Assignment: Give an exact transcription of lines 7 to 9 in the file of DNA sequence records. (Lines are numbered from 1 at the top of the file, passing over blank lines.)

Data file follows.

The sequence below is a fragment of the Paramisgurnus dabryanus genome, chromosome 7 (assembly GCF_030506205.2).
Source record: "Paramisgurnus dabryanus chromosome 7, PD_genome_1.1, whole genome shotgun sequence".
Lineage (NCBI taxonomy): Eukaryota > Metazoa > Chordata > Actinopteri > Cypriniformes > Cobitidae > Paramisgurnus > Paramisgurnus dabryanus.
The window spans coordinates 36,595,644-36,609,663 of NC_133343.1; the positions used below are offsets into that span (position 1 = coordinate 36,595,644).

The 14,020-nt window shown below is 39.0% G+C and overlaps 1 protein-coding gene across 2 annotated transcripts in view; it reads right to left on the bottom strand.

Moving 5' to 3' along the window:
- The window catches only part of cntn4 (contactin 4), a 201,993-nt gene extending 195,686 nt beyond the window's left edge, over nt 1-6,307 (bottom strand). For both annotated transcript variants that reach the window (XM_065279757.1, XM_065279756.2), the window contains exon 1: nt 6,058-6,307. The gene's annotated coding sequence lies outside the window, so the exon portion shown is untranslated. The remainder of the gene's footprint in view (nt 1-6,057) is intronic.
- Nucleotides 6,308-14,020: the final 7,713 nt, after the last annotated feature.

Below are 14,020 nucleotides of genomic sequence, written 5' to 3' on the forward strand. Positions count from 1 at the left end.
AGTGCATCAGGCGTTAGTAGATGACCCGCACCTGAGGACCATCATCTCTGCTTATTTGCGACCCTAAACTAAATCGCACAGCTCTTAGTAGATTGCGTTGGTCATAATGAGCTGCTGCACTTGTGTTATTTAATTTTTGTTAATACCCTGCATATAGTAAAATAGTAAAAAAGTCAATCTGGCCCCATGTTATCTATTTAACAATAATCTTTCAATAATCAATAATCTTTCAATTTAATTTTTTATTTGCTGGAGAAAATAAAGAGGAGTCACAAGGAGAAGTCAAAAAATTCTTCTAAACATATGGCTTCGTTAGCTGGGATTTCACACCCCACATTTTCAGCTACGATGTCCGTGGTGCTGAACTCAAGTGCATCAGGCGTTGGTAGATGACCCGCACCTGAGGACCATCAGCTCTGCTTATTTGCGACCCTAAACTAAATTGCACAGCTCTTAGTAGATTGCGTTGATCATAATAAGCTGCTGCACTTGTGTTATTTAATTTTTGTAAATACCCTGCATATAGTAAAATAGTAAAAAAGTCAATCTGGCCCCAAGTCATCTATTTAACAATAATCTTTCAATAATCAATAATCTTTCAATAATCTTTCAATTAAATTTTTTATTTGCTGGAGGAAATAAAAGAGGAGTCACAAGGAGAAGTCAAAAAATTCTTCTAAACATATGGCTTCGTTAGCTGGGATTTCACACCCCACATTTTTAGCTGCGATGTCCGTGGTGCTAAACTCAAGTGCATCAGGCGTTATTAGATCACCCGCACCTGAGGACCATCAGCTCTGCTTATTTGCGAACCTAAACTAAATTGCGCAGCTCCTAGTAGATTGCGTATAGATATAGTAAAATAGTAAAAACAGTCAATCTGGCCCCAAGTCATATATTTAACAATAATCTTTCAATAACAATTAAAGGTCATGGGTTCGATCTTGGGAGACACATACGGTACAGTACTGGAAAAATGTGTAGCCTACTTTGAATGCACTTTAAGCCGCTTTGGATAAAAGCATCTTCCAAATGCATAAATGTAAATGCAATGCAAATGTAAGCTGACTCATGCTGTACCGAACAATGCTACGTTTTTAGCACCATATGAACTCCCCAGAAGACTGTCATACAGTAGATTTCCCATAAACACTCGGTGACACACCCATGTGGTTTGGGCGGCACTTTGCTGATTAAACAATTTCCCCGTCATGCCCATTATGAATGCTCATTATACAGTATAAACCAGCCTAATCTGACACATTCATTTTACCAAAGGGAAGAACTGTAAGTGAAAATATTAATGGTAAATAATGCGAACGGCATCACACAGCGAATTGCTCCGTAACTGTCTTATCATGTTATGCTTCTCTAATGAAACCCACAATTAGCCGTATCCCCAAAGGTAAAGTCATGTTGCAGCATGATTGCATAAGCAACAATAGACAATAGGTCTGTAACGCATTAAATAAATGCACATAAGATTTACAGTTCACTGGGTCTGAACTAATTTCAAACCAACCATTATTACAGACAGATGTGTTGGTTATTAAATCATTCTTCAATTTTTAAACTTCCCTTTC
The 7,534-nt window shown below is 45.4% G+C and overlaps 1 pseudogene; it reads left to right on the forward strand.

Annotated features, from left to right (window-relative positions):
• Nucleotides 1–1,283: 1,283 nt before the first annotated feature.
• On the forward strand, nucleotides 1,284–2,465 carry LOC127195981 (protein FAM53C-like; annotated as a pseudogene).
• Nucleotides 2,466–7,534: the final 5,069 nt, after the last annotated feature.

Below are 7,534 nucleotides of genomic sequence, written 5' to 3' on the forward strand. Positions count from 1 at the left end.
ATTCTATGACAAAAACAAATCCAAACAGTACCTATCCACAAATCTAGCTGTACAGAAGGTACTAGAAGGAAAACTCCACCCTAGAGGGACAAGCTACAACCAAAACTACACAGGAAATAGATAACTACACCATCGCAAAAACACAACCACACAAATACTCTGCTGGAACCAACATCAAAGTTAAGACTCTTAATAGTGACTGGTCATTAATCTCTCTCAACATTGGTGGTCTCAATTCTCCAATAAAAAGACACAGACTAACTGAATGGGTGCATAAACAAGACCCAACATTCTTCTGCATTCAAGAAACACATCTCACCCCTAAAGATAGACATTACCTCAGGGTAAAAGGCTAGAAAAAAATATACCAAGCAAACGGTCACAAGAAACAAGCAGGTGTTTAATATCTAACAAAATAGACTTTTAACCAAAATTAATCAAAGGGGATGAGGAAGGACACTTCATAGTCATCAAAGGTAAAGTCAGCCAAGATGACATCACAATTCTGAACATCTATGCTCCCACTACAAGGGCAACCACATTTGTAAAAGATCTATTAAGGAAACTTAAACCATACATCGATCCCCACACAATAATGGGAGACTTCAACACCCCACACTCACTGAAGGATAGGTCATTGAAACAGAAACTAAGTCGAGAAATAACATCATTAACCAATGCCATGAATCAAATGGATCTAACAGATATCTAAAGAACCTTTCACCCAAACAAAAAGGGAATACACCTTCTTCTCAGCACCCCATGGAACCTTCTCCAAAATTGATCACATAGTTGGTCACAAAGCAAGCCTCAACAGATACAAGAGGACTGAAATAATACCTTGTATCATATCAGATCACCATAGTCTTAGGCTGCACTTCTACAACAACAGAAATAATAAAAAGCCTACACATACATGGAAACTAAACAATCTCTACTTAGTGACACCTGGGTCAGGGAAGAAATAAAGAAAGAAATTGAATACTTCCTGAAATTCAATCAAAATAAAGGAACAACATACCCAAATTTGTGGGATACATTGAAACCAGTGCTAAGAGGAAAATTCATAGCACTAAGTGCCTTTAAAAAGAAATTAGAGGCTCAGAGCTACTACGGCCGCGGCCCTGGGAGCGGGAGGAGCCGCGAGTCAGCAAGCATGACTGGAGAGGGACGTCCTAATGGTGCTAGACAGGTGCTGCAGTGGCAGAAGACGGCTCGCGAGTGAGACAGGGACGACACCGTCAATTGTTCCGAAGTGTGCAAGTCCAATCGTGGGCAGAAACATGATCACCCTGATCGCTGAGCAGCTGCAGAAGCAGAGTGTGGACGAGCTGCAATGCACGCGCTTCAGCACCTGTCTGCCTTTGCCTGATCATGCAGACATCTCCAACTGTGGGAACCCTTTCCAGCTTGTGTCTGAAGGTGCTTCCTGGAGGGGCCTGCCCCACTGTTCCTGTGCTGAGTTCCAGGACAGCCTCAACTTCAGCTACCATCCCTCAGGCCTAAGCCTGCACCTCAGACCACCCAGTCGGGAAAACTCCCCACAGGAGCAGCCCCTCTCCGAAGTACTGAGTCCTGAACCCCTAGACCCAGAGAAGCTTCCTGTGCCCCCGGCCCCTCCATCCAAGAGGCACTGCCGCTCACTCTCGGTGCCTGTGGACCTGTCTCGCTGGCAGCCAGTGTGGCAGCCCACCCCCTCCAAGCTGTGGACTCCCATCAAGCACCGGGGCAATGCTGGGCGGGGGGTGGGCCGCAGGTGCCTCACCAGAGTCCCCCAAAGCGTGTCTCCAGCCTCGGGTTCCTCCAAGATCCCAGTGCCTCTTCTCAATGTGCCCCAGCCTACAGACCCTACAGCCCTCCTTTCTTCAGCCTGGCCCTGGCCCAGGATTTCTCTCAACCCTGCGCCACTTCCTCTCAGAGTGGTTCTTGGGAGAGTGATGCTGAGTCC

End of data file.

- The window catches only part of cntn4 (contactin 4), a 201,993-nt gene extending 195,686 nt beyond the window's left edge, over nt 1-6,307 (bottom strand). For both annotated transcript variants that reach the window (XM_065279757.1, XM_065279756.2), the window contains exon 1: nt 6,058-6,307. The gene's annotated coding sequence lies outside the window, so the exon portion shown is untranslated. The remainder of the gene's footprint in view (nt 1-6,057) is intronic.
- Nucleotides 6,308-14,020: the final 7,713 nt, after the last annotated feature.

Below are 14,020 nucleotides of genomic sequence, written 5' to 3' on the forward strand. Positions count from 1 at the left end.